Mia Davis, nonbinary person, they/them or she/her
When senior Mia Davis came to Portland as a freshman in college, they were looking for somewhere new to call home. They grew up in Kona, on the Big Island of Hawaii. Though the scenery was a beautiful setting for an avid photographer like Davis, they felt like their town didn’t have much to offer for longing young adults. Davis’ high school had about 100 students.
“It was a very small town and everyone knew each other,” Davis said. “Everyone talked to each other.”
Davis came to Portland because they said they could see themselves staying here after college. Davis loved the anonymity that came from a city like Portland of about 600,000 people, and the new beginning the city granted that their old hometown, with about 12,000 people, didn’t. When Davis came to Portland, they noticed that the way people dressed and presented themselves could be different from anything they had ever seen before. When they came to college, they were still wearing what they thought was the right way to dress for their assigned gender.
“It’s really funny to see pictures of myself as a freshman,” Davis said. “I had incredibly long hair. I wore a lot of makeup and I wore fake eyelashes. I wore blouses and skirts, and I thought that’s how I should be.”
An organizational communication major and fine arts minor, Davis started to get involved in programs like CPB and started the Humans of UP page. Davis’ photography flourished. They made friends that weren’t like the friends they had in high school.
“I spend most of my time with people that are somewhere on some version of a spectrum, whether it’s gender or sexuality,” Davis said. “I would say like 80 percent.”
Davis took some time during the summer before their senior year at UP to think about their gender identity. They had conversations with friends from high school and college and learned more about what it meant to be non-binary.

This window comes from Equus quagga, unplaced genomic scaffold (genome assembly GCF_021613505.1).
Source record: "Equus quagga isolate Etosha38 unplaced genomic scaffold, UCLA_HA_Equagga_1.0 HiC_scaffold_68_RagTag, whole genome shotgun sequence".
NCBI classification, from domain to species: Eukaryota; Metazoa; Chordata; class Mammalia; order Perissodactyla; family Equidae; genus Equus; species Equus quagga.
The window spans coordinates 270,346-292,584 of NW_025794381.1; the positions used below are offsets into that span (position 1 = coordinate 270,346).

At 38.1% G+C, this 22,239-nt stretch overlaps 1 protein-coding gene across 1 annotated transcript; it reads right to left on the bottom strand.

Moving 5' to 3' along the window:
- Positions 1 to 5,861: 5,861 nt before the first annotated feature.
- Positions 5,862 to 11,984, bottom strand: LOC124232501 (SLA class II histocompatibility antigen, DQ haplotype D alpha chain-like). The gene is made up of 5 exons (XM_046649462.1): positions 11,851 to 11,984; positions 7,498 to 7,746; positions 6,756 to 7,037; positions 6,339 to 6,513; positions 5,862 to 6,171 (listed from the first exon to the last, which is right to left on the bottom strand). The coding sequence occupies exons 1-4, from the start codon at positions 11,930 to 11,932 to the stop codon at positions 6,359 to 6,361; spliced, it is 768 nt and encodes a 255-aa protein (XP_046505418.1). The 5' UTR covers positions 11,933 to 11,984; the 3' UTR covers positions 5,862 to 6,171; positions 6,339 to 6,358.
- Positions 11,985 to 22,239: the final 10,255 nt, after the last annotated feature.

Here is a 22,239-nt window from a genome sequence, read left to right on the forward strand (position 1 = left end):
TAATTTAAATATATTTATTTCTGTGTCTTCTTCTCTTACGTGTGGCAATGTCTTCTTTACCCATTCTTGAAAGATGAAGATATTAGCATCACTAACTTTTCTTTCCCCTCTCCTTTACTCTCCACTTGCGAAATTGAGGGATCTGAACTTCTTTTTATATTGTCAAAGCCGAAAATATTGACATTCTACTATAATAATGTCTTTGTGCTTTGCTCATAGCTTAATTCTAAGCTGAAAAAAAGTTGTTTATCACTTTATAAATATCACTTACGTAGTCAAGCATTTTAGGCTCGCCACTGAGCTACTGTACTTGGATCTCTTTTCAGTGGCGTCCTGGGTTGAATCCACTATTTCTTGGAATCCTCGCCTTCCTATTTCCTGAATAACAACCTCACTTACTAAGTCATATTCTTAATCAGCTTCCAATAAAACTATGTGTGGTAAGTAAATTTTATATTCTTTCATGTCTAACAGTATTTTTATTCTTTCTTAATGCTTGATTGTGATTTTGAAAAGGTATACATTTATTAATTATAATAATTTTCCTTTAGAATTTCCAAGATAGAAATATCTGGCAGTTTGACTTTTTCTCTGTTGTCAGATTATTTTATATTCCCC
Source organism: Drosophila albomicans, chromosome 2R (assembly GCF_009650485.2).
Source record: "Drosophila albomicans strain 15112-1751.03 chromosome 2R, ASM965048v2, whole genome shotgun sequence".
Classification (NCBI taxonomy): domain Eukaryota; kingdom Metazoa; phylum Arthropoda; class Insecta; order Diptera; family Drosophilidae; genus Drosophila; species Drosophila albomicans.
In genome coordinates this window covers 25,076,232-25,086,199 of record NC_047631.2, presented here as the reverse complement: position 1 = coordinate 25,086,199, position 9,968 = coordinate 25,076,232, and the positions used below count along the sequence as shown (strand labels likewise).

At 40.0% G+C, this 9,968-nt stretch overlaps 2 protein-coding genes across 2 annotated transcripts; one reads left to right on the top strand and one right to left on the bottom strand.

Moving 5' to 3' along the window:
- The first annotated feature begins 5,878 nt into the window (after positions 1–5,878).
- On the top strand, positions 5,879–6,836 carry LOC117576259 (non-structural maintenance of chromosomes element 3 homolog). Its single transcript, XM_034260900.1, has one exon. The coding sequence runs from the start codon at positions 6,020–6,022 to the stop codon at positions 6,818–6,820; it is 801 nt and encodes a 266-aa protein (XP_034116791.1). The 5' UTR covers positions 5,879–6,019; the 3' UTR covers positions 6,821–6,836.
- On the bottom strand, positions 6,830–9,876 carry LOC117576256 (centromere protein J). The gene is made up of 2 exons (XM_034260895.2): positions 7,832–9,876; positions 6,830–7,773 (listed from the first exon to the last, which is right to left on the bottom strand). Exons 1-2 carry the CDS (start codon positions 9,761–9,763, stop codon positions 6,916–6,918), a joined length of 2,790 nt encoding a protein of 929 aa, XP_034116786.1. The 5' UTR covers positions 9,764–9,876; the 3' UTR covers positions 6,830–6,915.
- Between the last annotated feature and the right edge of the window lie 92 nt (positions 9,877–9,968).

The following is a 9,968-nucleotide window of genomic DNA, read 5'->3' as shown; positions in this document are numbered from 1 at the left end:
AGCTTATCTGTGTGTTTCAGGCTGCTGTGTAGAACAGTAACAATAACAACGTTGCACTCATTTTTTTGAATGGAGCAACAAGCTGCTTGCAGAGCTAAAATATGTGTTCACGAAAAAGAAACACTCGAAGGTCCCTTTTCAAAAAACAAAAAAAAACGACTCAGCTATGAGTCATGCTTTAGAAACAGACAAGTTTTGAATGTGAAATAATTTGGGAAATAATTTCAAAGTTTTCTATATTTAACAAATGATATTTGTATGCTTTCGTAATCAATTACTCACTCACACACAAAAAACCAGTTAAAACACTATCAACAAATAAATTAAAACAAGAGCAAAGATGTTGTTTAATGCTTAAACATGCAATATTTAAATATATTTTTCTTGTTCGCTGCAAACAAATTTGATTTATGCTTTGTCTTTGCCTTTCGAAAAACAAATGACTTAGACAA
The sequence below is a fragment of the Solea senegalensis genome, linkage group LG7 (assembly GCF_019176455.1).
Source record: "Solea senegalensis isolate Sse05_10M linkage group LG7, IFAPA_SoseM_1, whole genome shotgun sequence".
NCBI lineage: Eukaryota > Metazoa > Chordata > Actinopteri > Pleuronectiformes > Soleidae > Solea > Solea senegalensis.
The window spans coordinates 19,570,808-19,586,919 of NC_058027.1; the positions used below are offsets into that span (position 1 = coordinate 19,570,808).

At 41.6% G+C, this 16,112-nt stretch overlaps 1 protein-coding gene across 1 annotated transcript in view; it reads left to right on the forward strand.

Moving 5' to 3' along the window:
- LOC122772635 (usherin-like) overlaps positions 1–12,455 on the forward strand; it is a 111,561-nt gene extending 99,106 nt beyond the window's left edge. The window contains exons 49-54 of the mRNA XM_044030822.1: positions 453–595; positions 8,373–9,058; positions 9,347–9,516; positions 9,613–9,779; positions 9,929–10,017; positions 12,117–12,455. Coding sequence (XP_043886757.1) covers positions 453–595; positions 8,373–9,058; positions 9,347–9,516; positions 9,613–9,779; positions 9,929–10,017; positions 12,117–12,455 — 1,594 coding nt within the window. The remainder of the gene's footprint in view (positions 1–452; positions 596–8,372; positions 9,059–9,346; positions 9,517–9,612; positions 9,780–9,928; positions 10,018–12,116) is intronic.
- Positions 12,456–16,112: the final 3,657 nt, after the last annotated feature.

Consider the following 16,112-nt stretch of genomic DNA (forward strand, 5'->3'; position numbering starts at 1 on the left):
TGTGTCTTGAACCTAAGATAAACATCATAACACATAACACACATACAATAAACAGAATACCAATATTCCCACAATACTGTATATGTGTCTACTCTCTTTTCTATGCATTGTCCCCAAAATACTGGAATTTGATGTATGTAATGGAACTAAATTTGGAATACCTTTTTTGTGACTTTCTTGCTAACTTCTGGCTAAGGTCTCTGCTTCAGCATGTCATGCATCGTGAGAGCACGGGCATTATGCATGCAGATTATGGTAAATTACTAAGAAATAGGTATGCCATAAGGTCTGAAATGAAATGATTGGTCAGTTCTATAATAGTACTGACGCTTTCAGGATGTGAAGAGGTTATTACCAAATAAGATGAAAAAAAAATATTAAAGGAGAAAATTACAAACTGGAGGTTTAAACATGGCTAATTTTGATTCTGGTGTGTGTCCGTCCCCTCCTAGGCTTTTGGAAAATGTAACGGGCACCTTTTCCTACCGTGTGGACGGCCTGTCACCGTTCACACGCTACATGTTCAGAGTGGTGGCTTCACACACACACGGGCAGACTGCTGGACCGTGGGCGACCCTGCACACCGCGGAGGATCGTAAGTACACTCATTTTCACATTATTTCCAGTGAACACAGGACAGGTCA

“I thought to be nonbinary you had to not identify as masculine or feminine, but my friend showed me a video that said, you can be a man or a woman and not identify as binary and be feminine at the same time, and I was like, I think I finally figured it out,” Davis said.
Davis found the most important part of understanding their gender identity was to surround themselves with people who support them.
“(I’ve been) putting more emphasis in my mind on people who want to help versus people who don’t care about you,” Davis said. “It’s helped to surround myself with people who want me to be myself rather than people who want to squash that.”
To be a better ally, Davis hopes it will become more common for UP professors to ask for students’ pronouns on the first day of class.
“More professors every year are getting into the practice of asking people’s pronouns, either on the first day of class or through email before classes start,” Davis said. “It normalizes it not only for non-binary people, but it’s good for even cisgendered people to prompt them to think of asking the same question.”